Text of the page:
It has been a while since anthropology gave center stage to the debate on what the focus of its observations should be. Socio-cultural transformations, shifts in theoretical paradigms, and the crisis of representation, to name but a few, are among the reasons for this loss of relevance. In the Event: Toward an Anthropology of Generic Moments is a collective effort aiming to help this debate recover its former position through a renewed reading of the School of Manchester’s (and fundamentally Max Gluckman’s) proposals, illuminated by contemporary philosophy and present-day social phenomena.
The key contribution that In the Event puts forward is an analytical discussion on what an event implies. In doing this, the contributors argue against considering events as mere illustrations of more general social issues, and thus as accessories – or adornments – of anthropological descriptions, positioning them instead as the axis of ethnographic analysis. Contributors build on Gluckman’s situational analysis in order to argue that events are critical circumstances that somehow produce some sort of spatio-temporal suspension, evidencing the social tensions existing in the contexts (between social balance and change) and being the source of multiple further potentialities that derive from the event itself. In this way, the contributors respect one of the main premises Gluckman puts forward in order to criticize the stasis of structural-functionalism: stability in social life does not have to do with the shape a society may take, but with its perpetual fluidity and instability. From there, the contributors combine detailed ethnographic descriptions with sophisticated theoretical discussions in order to demonstrate the importance of thinking carefully about what an event could include, generate and do.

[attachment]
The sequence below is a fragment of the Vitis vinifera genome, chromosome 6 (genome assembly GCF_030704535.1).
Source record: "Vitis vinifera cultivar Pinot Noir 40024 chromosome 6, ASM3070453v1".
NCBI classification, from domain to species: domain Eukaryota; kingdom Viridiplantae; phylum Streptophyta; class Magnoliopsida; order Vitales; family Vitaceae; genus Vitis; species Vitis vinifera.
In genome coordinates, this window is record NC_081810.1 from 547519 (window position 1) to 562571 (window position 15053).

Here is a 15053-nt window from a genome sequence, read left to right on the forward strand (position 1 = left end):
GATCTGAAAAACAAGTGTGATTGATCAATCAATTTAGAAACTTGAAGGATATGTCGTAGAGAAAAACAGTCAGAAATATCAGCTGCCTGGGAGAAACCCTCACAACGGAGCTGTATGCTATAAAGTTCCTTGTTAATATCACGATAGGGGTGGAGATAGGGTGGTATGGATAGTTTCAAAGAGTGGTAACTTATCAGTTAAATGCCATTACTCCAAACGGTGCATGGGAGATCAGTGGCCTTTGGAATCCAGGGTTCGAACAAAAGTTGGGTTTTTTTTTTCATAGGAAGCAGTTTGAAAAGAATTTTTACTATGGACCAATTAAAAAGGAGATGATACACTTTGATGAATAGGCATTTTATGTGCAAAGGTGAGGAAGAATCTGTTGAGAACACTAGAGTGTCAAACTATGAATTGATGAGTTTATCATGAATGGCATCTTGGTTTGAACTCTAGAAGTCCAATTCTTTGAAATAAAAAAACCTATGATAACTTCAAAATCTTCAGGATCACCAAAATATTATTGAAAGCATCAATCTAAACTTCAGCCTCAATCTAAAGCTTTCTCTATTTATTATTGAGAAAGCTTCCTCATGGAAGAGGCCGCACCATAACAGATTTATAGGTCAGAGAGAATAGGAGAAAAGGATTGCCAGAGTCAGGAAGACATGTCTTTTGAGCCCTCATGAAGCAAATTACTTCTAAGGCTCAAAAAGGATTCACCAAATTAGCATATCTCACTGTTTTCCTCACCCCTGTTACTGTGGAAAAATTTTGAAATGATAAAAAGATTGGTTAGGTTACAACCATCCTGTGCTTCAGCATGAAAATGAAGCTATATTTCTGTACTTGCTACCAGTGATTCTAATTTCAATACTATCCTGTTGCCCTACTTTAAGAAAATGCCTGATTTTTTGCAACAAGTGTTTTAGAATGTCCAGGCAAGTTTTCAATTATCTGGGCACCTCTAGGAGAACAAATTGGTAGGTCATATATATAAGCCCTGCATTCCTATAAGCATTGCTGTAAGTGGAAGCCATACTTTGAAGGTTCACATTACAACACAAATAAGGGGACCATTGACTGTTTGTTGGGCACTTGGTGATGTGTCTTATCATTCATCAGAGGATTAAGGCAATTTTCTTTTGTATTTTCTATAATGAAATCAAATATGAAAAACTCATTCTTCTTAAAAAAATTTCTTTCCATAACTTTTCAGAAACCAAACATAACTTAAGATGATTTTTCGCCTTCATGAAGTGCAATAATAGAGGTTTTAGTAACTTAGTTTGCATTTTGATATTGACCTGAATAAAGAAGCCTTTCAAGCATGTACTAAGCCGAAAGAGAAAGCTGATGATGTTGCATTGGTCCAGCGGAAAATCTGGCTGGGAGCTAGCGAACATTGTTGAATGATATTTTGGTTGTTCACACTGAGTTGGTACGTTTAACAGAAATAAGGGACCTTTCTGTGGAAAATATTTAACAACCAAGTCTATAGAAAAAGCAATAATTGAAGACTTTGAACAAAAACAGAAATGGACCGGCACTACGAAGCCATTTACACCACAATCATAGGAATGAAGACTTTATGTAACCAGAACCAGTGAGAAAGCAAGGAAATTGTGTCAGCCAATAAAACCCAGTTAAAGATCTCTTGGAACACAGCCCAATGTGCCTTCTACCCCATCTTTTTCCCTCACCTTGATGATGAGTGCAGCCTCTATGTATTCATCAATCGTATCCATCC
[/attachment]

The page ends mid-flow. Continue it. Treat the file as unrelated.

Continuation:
The introductory piece, by Bruce Kapferer, magisterially summarizes the role that events have assumed – first through the School of Manchester, later through a series of different scholars – in giving anthropology a livelier sense of what we loosely label as ‘society’. Sharing, in fact, a critical view on the idea of ‘society’ as an integrated whole, Kapferer shows how these different perspectives have historically employed the notion of event to underline dissonances over consensus, and multiplicity over singularity. Discussing perspectives on events’ potential long-term effects, on how they become historical memory or how they are creative instances, Kapferer points out that events consistently manifest contradictory principles, and are thus usually much more disturbing than functional in the social contexts where (and when) they occur. While doing this, he draws an outline of a general framework to understands events, beyond the specificity characterizing each one of them.
The different articles comprising the volume are specific analysis of different events, which in turn could be comprehended as ongoing events in themselves, and whose reading may bear the potential of generative action on the thoughts of their readers. The first article, by Thomas Fibiger, is an insightful illustration of the intersection between an event and the memory of it, and further, of how the remembrance of the event may become an event in itself. Focusing in ‘Ashura, the commemoration of the death of Iman Husayn in Karbala, by the Shi’I Muslims of Bahrain, Fibinger challenges the boundaries between the past and the present, religion and politics, and the anthropological distinction between emic and etic, revealing the complexity of trying to express a complete image of the commemoration. By focusing on the analysis locals themselves make of their participation in the event, this paper discusses a unitary interpretation of it by vividly manifesting its fragmentary nature, expressing myriads of different understandings of the situation and of the rationalities taking a part in it.